But bonafide killers do lurk on the list, such as the Blue Shark, which has been held responsible for numerous worldwide deaths. More disconcerting still is that our waters are also frequented by both the Porbeagle and Mako, both of which look like smaller versions of the Great White for a reason, they are both first cousins, and again are on the list known as man-eaters.
And Oceanic White Tips were spotted by a Cornish fisherman in 2011, they are infamous killers in deep water, especially in plane crashes and ship sinkings. Forever linked with Jaws these are the sharks that attacked the crew of the torpedoed SS Indianapolis that forms the basis for Quint’s chilling monologue.
It may come as a further surprise then that the UK has already seen its first shark attacks, two, one in Poole in Dorset and the other in Cork in Scotland, both were non-lethal and they are, up until now the only recorded shark attacks in the UK since records began in 1847.
Of course when it comes to Great White Shark attacks we think of such shark hotspots as South Africa, Australia and California, and you’d be right, but the oceans number one predator has also preyed on mankind much closer to home, in a place frequented by many Brits, the Med.
To the millions who use the beaches and the clear blue sea this may come as something of a shock, but it is a renowned breeding ground for them. Like the fictional Amity Island though the Med isn’t really going to want to actively promote such a fact. Such facts as that between 1909 and the 1990s there were some 40 people attacked in the Med by a Great White, 18 of which were fatal and whose bodies were never found.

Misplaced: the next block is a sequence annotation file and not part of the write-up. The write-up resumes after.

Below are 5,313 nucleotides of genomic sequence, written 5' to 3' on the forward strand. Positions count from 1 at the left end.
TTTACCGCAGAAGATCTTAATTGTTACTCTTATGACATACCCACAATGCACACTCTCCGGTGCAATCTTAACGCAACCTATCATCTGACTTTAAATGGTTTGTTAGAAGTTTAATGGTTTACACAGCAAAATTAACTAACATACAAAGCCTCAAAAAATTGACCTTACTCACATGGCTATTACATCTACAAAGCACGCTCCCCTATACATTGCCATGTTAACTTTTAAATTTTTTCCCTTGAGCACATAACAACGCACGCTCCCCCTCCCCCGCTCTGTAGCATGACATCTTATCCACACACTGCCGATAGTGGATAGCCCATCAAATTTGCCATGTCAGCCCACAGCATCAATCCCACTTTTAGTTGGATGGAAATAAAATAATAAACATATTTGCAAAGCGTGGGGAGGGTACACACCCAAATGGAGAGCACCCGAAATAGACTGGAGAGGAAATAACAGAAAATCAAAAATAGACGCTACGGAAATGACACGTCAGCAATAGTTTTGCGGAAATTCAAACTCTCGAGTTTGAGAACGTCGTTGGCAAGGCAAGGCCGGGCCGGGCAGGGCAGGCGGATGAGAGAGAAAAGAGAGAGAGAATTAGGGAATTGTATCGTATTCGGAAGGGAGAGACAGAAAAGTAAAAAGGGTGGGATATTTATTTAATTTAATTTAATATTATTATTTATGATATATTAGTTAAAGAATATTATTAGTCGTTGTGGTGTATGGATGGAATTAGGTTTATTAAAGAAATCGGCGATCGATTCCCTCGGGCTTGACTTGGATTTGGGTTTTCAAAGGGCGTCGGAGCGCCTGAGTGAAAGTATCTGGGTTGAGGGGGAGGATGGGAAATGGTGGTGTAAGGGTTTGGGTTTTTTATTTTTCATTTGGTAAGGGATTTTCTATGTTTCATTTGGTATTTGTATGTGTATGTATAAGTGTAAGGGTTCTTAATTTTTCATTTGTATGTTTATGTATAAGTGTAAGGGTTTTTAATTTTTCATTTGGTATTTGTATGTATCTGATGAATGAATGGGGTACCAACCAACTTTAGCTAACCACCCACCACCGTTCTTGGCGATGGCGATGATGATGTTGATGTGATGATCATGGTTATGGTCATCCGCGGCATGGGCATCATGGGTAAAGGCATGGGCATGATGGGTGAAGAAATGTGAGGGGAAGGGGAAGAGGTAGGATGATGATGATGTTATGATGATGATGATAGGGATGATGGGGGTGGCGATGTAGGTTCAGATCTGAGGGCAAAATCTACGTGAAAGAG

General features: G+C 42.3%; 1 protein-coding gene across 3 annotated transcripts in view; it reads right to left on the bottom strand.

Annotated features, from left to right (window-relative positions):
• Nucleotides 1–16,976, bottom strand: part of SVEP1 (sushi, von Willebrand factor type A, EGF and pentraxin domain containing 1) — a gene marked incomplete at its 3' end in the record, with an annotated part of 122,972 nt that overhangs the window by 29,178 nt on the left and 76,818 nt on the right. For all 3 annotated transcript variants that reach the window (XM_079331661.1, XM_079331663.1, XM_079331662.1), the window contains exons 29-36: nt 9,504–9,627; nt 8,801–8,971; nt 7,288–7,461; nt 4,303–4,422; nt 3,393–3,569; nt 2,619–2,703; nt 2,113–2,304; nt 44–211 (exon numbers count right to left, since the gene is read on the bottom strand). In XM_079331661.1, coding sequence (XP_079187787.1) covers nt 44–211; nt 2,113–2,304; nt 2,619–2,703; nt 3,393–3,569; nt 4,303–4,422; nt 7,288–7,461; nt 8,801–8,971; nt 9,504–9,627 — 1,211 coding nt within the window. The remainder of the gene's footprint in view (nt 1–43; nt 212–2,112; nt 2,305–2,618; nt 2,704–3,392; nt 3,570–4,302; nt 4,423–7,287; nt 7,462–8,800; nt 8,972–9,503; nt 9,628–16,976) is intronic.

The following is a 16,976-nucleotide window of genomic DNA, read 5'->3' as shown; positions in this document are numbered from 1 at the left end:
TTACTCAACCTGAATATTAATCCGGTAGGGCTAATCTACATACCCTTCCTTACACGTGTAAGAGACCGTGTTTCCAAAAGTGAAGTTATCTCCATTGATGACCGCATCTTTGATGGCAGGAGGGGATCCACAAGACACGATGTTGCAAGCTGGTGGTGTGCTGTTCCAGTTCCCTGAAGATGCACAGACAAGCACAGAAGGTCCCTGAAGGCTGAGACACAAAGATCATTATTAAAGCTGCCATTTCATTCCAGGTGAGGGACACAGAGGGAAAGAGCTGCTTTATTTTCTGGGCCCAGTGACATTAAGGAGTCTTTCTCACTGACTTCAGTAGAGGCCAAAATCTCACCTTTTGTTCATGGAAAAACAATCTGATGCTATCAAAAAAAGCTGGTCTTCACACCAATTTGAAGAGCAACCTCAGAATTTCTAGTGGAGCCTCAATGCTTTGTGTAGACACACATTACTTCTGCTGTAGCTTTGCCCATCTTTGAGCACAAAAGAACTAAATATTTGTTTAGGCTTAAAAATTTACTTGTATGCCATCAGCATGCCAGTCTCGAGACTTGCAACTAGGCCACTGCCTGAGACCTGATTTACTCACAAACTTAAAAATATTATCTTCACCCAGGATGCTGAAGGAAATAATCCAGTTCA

The Med is a warm stretch of ocean I hear you say, not like in the UK. Then consider the Russian port of Vladivostok which in 2011 recorded its first ever Great White Shark attack.
We do, naturally, have to put all of this shark attack business in some kind of context and yes more people do die from snake bites and bee stings than they do shark attacks, that maybe but those words are scant consolation if you are the one staring down the snout of what Matt Hooper (Richard Dreyfuss) called the ‘perfect killing machine’.
In investigating over 70 claimed Jaws UK sightings and encounters the Shark Trust Chairman, Richard Peirce, has found less than 10% remain credible. In 2007 he was quoted as saying: “Whilst there is no reason why these animals should not be found in British waters there is no concrete evidence to support their presence…(but) if we can prove Great White Sharks are occasional vagrant visitors to UK waters then this may be nothing new, they could have been visiting here for tens of thousands of years.”
Perhaps then this apex predator isn’t absent it is just, as yet, unrecorded. All of this makes that once 12 year old boy pleased but also fearful of the water, still this is no matter as ‘Jaws’ had already put pay to that many years ago. At present the line between fact and myth may be like that of the UK coastline, rather murky.
But one thing that is for sure is that with rising sea temperatures and rapidly changing eco-systems it can perhaps only be a matter of time before the large dorsal fin of the Carcharodon carcharias breaks the water of the south coast of England.
By Dean Newman